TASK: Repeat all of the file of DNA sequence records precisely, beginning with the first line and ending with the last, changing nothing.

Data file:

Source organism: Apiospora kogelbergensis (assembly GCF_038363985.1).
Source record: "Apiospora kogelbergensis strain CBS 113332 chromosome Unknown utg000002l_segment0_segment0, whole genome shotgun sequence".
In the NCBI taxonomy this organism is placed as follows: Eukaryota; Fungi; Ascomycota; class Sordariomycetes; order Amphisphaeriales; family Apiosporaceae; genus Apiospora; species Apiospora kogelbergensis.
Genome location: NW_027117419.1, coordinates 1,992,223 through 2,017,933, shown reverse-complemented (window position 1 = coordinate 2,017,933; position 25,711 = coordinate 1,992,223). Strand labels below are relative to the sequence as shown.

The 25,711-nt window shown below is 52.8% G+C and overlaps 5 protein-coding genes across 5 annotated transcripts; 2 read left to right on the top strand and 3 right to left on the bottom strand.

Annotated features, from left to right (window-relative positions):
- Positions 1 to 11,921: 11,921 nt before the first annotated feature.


Source organism: Apiospora kogelbergensis (assembly GCF_038363985.1).
Source record: "Apiospora kogelbergensis strain CBS 113332 chromosome Unknown utg000002l_segment0_segment0, whole genome shotgun sequence".
In the NCBI taxonomy this organism is placed as follows: Eukaryota; Fungi; Ascomycota; class Sordariomycetes; order Amphisphaeriales; family Apiosporaceae; genus Apiospora; species Apiospora kogelbergensis.
Genome location: NW_027117419.1, coordinates 1,992,223 through 2,017,933, shown reverse-complemented (window position 1 = coordinate 2,017,933; position 25,711 = coordinate 1,992,223). Strand labels below are relative to the sequence as shown.

The 25,711-nt window shown below is 52.8% G+C and overlaps 5 protein-coding genes across 5 annotated transcripts; 2 read left to right on the top strand and 3 right to left on the bottom strand.

Annotated features, from left to right (window-relative positions):
- Positions 1 to 11,921: 11,921 nt before the first annotated feature.